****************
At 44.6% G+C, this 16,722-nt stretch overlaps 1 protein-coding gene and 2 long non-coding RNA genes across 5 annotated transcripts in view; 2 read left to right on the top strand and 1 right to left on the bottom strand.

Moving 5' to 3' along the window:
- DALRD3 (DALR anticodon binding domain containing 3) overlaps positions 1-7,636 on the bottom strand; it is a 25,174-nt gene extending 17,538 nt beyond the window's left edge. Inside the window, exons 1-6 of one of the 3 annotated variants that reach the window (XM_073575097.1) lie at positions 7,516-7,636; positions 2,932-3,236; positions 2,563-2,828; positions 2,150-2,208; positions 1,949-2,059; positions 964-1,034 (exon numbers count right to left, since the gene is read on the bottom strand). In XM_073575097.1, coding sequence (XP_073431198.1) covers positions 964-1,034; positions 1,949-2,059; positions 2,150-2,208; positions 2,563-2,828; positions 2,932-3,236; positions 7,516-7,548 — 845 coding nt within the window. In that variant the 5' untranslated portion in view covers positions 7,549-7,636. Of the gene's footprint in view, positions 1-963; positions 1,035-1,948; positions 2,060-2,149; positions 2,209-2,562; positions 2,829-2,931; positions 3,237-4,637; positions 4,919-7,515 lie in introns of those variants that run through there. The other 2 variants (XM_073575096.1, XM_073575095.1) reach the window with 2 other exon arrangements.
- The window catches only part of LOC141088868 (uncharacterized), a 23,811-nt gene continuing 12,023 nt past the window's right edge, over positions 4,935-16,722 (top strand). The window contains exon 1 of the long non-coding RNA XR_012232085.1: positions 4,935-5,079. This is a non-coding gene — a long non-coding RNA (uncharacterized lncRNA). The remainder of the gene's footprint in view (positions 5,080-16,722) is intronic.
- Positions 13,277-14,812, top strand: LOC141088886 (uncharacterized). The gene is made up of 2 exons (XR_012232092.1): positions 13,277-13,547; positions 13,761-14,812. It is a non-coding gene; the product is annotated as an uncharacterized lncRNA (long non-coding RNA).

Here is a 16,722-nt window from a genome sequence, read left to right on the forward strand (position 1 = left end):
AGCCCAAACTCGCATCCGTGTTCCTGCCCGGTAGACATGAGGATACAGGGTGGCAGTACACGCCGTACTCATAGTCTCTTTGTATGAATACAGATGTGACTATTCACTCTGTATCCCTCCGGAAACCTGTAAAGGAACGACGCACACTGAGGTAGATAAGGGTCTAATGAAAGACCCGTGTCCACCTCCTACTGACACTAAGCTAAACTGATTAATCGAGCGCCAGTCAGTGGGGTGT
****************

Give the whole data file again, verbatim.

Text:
At 44.6% G+C, this 16,722-nt stretch overlaps 1 protein-coding gene and 2 long non-coding RNA genes across 5 annotated transcripts in view; 2 read left to right on the top strand and 1 right to left on the bottom strand.

Moving 5' to 3' along the window:
- DALRD3 (DALR anticodon binding domain containing 3) overlaps positions 1-7,636 on the bottom strand; it is a 25,174-nt gene extending 17,538 nt beyond the window's left edge. Inside the window, exons 1-6 of one of the 3 annotated variants that reach the window (XM_073575097.1) lie at positions 7,516-7,636; positions 2,932-3,236; positions 2,563-2,828; positions 2,150-2,208; positions 1,949-2,059; positions 964-1,034 (exon numbers count right to left, since the gene is read on the bottom strand). In XM_073575097.1, coding sequence (XP_073431198.1) covers positions 964-1,034; positions 1,949-2,059; positions 2,150-2,208; positions 2,563-2,828; positions 2,932-3,236; positions 7,516-7,548 — 845 coding nt within the window. In that variant the 5' untranslated portion in view covers positions 7,549-7,636. Of the gene's footprint in view, positions 1-963; positions 1,035-1,948; positions 2,060-2,149; positions 2,209-2,562; positions 2,829-2,931; positions 3,237-4,637; positions 4,919-7,515 lie in introns of those variants that run through there. The other 2 variants (XM_073575096.1, XM_073575095.1) reach the window with 2 other exon arrangements.
- The window catches only part of LOC141088868 (uncharacterized), a 23,811-nt gene continuing 12,023 nt past the window's right edge, over positions 4,935-16,722 (top strand). The window contains exon 1 of the long non-coding RNA XR_012232085.1: positions 4,935-5,079. This is a non-coding gene — a long non-coding RNA (uncharacterized lncRNA). The remainder of the gene's footprint in view (positions 5,080-16,722) is intronic.
- Positions 13,277-14,812, top strand: LOC141088886 (uncharacterized). The gene is made up of 2 exons (XR_012232092.1): positions 13,277-13,547; positions 13,761-14,812. It is a non-coding gene; the product is annotated as an uncharacterized lncRNA (long non-coding RNA).

Here is a 16,722-nt window from a genome sequence, read left to right on the forward strand (position 1 = left end):
AGCCCAAACTCGCATCCGTGTTCCTGCCCGGTAGACATGAGGATACAGGGTGGCAGTACACGCCGTACTCATAGTCTCTTTGTATGAATACAGATGTGACTATTCACTCTGTATCCCTCCGGAAACCTGTAAAGGAACGACGCACACTGAGGTAGATAAGGGTCTAATGAAAGACCCGTGTCCACCTCCTACTGACACTAAGCTAAACTGATTAATCGAGCGCCAGTCAGTGGGGTGT